The gifted and early university entrance

3:03 pm Blogroll

There has been a lot of publicity in recent weeks about certain gifted children who have done extremely well at their exams and gained university entrance well ahead of the time that would have been expected for them to go to university. Much of the debate in the press has centred around whether these students have missed out on aspects of their childhood because they have been very focused on their studies. Some people have pointed out that there is more to life (and certainly to childhood) than academic achievement. Developing friendships, exploring other interests and hobbies and having time to play are all aspects of childhood which many adults who have joined this debate have expressed regret about the children missing out on.

Of course, these children might not have missed out on these things. It might be that they have been able to balance the rigorous demands of external exams with more carefree aspects of childhood. Let’s hope so. What interests me about this debate is not whether or not it is appropriate for children to be starting their university studies at such a young age. The experts at the universities, together with the childrens’ parents, are the ones in the best position to decide that.

I’m interesting in what happens to these children once they finish their courses. Being a university graduate at 17 or 18 or 19 will pose other problems for the students, I should think. They will still find themselves out of step with their peers, as those who are the same age as them begin their university lives, with all that entails, both in the academic and non-academic areas. While their classmates, newly graduated students who have also completed post graduate study, will be adults with established lives. And I’m unsure about the job opportunities for the teenagers in their professional fields. Will someone with a Masters or PhD. in Mathematics really be able to find employment if that person is only 17 or 18 years old? Is it even desirable for someone like that to be employed in a professional capacity, with the responsibilities that suggests, when he could be out with his undergraduate friends, being less responsible?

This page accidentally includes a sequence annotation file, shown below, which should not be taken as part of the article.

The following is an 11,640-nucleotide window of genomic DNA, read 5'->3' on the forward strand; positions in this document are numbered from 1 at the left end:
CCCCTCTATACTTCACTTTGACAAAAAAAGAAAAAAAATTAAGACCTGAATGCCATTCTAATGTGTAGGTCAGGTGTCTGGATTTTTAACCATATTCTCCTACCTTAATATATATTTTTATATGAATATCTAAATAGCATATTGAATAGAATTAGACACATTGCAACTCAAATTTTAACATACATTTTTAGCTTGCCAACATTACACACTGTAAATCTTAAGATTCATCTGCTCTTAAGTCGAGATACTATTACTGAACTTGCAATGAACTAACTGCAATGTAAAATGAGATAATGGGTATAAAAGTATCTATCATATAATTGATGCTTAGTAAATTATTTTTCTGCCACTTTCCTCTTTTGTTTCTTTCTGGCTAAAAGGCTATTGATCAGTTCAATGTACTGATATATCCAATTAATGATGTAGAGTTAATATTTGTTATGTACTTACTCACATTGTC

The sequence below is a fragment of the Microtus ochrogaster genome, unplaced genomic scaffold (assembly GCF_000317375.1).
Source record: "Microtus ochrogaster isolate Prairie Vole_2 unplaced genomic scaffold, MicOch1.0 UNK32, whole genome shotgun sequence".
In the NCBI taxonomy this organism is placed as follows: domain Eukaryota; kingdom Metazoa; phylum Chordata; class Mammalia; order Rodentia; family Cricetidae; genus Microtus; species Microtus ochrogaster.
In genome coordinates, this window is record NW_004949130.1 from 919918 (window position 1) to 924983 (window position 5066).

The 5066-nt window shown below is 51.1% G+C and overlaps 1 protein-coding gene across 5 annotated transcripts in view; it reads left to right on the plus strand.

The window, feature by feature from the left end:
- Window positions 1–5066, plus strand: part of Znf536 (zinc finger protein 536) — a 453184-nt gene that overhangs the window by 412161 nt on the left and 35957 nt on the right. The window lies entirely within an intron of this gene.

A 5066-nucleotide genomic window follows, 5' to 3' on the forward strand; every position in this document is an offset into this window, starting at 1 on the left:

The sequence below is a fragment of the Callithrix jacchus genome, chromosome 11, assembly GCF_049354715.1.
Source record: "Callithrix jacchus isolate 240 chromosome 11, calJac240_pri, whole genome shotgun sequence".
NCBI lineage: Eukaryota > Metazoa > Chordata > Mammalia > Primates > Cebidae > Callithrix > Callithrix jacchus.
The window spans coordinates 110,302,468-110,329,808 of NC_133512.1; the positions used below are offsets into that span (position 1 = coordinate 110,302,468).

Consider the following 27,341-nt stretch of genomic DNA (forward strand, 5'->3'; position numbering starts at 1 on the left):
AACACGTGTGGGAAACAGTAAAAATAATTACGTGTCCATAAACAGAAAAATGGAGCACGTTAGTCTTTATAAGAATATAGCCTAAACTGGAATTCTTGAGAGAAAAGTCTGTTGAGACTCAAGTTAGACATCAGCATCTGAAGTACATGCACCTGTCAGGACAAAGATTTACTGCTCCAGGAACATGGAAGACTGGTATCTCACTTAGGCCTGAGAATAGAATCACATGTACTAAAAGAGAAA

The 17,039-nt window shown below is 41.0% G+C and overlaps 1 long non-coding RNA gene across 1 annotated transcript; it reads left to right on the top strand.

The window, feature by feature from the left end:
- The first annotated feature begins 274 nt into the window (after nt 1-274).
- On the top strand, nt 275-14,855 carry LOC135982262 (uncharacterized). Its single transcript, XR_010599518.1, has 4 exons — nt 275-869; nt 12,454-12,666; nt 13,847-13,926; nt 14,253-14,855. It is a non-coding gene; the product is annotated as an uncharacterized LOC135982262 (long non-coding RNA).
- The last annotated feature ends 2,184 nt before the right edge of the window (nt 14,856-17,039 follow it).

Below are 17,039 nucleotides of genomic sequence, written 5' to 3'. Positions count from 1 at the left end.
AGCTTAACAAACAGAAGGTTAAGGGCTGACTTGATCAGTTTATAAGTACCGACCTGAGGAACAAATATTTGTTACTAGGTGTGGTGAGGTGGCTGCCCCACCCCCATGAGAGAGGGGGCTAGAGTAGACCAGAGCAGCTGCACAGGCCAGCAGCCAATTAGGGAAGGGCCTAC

It seems to me that the biggest problem with these young geniuses is not whether they should be elevated beyond their peers to university studies at such a young age. I wonder what the future will hold beyond those studies. And I wonder if they will remain out of step with their peers for many, many years to come. I understand that this is not a reason not to offer extension activities or challenges to children like these but I do hope this issue is considered by those keen to enrol them in university now.

Sue





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